The character of Zach, the choreographer, was obviously Michael Bennett’s vehicle for getting dancers to tell their life stories while auditioning. He is nonetheless a personality in his own right. If his aim is to cast 8 out of the 17 dancers left from the first cut for just a chorus line—and one in a touring company, not a Broadway show, at that—why the necessity for endless probing into their personalities and quirks? We can draw two conclusions here: a George Balanchine type he’s not, since he’s preoccupied with more than dancing alone, while a voyeur he may very well be. All you need to know about dancers in a chorus line is how well they move on stage, not the revelations you uncover about their personal lives. (Michael Douglas’s intense portrayal in the film adaptation of the show underscored Zach’s driving intrusiveness, not to mention other of his obnoxious traits.)
A Chorus Line is an enormously popular musical in area theaters around the country. But mounting an effective production is fraught with pitfalls. The casting requires due consideration of triple-threat capabilities (singing, acting, dancing), with an emphasis on the last of these talents. Director Gene Bayliss’s choice of performers in this regard was unfortunately not up to the requirements of this show. His performers exhibited a wide range of capabilities for which dancing was not a prominent asset.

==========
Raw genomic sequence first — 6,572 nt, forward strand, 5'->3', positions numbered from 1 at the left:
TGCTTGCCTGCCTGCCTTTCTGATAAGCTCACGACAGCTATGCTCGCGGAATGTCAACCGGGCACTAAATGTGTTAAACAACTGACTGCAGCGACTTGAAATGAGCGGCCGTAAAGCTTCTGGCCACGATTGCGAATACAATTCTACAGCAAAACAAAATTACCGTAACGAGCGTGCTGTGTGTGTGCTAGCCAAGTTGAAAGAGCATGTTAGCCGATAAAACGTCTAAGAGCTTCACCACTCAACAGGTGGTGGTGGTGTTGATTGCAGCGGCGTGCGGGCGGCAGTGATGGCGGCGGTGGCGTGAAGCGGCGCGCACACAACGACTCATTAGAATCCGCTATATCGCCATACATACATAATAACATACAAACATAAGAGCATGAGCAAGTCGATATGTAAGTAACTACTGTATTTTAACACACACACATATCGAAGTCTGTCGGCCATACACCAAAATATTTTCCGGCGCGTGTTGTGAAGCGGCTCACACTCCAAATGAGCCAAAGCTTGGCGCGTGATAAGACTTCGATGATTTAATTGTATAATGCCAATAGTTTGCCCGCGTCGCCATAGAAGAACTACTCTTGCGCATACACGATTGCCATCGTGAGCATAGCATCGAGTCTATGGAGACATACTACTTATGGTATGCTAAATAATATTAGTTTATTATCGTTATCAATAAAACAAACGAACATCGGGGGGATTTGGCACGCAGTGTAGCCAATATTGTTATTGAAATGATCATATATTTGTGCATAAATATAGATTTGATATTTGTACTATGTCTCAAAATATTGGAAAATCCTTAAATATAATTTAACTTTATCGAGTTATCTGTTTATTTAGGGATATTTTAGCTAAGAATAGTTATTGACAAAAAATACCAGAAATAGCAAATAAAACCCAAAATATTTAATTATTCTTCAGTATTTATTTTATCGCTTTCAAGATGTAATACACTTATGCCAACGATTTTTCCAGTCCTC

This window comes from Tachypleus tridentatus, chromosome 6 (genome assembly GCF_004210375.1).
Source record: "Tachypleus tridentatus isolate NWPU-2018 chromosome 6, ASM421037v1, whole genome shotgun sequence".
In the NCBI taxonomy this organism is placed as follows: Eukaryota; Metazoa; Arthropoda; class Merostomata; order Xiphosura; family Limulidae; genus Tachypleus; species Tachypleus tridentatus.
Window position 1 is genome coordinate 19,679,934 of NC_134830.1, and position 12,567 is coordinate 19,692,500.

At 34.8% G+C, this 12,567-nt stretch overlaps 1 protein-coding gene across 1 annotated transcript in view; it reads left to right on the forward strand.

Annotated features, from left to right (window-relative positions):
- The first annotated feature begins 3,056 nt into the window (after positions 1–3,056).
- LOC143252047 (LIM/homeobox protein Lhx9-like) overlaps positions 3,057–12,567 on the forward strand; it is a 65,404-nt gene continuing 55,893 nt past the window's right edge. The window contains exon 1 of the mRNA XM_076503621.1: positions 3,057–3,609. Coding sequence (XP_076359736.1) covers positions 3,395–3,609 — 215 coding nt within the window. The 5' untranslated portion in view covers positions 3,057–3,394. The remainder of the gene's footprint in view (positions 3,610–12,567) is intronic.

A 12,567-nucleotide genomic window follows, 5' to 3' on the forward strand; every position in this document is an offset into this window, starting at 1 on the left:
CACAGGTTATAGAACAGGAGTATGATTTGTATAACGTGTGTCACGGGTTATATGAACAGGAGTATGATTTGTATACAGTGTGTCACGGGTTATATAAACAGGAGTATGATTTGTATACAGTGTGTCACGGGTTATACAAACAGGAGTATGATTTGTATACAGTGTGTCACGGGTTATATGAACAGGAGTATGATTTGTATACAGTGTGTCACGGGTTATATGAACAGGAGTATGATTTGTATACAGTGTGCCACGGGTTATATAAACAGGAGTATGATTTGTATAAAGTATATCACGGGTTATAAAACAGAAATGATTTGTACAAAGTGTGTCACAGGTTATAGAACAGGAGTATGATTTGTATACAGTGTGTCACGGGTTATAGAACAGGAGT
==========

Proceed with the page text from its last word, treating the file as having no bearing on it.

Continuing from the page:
On the other hand, several performances in other areas of talent were noteworthy. The most satisfying portrayal was by Jessica H. Smith in the role of Diana Morales, a dancer who, in her number, “Nothing” describes her failure as a student of Method acting at the High School of Performing Arts. The part was innovated by Priscilla Lopez in the Broadway production. Bridget Krompinger as Maggie, although with no solo numbers, was accomplished vocally, while Renee Kaminsky as Val radiated delightful energy in her humorous number, “Dance: Ten; Looks: Three.”
Musical Direction by Anna DeMasi and her six musicians provided a skilled accompaniment to onstage action. Choreography by James Clark and Gene Bayliss tended to be uneven. 14 dancers were moved around the stage arbitrarily during Sheila’s song, while equally arbitrary groupings of company characters formed around Kristine’s and Al’s rendition of “Sing!” a number poking fun at Kristine’s (played by Emma Downing) tone-deaf ear for music. Andy Salom’s Set Design tended to cut corners, possibly because of production cost considerations. The mirrors indispensable for numbers like “The Music And The Mirror” and the reprise of “One” gave way to a lesser imitation, a foil-type material that tended to cheapen an effect.
The Richter Park open-air production of A Chorus Line was regrettably hampered by July rainstorms that seem to have been an enduring pattern of local Danbury weather. The performance this reviewer attended had to be stopped to avoid the hazard performers faced on a wet stage. Unfortunately, this occurred just before Diana’s poignant ballad “What I Did For Love,” and the rousing reprise of “One” that closes the show. In it, all dancers who auditioned for the chorus line appear in full costume to do the number before mirrors, suggesting that the joy of performing for the public is shared by a much wider community of artists.